State and local EMall goes pro

State and local EMall goes pro

By Claire E. House

GCN Staff

MARCH 23—Massachusetts has selected a vendor to roll out the Multi-State EMall Web buying system across the state.
Intelisys Electronic Commerce Inc. of New York will begin deploying the EMall next month to state and local agencies within Massachusetts' borders. The company supplied software for the pilot, which the commonwealth launched in late 1998.
A slew of commercial Web procurement services for government have appeared since the pioneering system's debut, all seeking a piece of the vast state and local government market.
The pilot showed that buyers can find lower prices through cooperative buying and save money by eliminating paper processes, pilot organizers said. Four other states participated, buying $386,000 in goods and services online from several of one another's contracts. [See story at]
Governments outside of Massachusetts will be able to buy through the EMall's Purchasing Web Service at no cost for small buys that don't need approvals or systems integration, said Joe Quigg, Intelisys EC vice president for government sales. Suppliers with established Web buying systems will be able to connect directly at no charge, as well.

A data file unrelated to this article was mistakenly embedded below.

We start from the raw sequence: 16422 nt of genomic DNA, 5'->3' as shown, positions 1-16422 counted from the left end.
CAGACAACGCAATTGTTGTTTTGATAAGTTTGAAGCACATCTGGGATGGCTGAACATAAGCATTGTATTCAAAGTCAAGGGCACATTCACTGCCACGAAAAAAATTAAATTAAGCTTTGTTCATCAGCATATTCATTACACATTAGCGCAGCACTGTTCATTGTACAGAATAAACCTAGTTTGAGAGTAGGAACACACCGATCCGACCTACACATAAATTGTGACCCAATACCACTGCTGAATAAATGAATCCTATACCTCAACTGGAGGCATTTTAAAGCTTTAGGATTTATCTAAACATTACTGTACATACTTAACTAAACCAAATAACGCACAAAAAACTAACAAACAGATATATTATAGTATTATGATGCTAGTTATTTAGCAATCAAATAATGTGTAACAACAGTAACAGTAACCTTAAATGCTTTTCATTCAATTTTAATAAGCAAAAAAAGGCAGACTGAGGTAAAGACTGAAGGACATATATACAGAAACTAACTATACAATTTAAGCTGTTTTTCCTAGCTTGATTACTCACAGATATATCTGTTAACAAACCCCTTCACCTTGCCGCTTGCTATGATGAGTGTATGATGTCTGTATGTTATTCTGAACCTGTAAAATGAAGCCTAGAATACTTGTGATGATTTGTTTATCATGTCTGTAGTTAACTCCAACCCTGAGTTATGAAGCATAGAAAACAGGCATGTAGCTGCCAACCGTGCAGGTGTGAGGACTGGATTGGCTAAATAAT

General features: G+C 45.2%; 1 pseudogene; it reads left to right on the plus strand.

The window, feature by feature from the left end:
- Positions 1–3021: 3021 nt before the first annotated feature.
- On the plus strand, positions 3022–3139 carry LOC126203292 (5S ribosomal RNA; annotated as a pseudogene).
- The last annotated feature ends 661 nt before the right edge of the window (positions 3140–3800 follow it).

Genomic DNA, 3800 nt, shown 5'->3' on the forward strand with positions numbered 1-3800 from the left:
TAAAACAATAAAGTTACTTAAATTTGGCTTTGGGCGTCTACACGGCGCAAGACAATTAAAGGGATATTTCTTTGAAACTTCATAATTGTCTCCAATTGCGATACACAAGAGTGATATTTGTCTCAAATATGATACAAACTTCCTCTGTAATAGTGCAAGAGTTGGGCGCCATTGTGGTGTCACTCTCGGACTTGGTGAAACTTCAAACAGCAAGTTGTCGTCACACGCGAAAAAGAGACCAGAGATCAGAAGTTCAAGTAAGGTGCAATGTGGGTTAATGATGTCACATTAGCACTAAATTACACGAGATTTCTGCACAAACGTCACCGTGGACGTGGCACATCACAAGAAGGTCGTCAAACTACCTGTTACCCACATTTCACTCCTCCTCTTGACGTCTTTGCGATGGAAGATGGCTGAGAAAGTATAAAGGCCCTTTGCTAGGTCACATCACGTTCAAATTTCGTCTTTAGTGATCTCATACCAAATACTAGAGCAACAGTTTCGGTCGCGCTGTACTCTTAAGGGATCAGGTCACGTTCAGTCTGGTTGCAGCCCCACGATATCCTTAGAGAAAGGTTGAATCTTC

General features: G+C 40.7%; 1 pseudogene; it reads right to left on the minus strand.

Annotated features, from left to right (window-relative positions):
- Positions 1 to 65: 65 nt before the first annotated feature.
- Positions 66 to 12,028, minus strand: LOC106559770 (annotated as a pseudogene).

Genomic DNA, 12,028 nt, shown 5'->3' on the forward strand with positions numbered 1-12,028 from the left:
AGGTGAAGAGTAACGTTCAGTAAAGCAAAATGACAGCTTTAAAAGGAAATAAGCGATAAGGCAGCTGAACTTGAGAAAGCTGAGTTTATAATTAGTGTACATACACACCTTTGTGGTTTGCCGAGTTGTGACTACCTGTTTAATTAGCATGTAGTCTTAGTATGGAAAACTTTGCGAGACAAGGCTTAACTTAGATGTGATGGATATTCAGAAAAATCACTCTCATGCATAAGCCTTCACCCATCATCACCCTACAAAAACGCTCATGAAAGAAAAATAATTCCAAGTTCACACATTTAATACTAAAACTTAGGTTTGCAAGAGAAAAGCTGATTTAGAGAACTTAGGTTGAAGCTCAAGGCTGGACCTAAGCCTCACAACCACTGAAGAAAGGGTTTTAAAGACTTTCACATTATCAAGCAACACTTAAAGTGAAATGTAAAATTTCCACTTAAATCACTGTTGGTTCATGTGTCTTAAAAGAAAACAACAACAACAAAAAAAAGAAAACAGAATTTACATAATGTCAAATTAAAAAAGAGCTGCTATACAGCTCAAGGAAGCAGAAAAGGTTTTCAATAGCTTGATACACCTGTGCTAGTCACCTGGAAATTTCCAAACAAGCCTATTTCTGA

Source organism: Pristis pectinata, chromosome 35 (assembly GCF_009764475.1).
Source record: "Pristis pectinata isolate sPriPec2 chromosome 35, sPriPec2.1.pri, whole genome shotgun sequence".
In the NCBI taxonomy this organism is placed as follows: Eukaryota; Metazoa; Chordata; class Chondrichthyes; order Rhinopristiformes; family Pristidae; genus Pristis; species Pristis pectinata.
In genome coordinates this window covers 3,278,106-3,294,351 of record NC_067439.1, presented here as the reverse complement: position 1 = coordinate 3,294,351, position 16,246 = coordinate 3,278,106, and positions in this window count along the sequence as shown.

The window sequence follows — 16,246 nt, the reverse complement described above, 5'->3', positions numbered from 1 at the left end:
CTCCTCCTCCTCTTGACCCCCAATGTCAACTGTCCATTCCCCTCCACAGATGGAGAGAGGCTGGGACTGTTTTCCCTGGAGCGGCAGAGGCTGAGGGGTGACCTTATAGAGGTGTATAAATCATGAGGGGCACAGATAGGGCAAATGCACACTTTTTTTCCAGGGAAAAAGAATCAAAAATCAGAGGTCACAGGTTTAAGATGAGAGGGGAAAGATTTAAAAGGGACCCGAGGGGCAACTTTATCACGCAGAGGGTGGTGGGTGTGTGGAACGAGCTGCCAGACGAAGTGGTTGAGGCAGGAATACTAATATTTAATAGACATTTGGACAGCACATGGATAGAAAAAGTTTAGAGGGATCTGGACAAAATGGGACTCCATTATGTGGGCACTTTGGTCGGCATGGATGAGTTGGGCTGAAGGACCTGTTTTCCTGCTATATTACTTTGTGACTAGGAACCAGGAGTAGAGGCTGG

To run the full-fledged, integrated system that automates procurement from requisition to payment, buyers will need to license Intelisys' IAC Enterprise ASP software, as Massachusetts has. Intelisys will host buyer data on its own servers to reduce maintenance costs, although it can build an internal setup if an agency so desires, Quigg said.
"We encourage other states to keep abreast of what we're doing and contact us if they're interested in participating," said Nancy Burke, management information systems director of the Massachusetts Operational Services Division.
Suppliers new to e-commerce will be able to create electronic catalogs through the Intelisys Catalog Web processing service, and the company will again host the data. Suppliers will pay Intelisys a fee per transaction for the setup.
Both buyers and sellers enter and update their own data on the system.
The new EMall will let users perform cross-catalog searches for goods and services, Quigg said. Pilot participants trudged in and out of vendor sites to compare prices.
To effectively buy through the EMall, governments that require competitive bidding need a law on the books letting them buy from contracts competitively bid elsewhere; many governments have such a law in place.
Massachusetts plans to complete its rollout by early next year.


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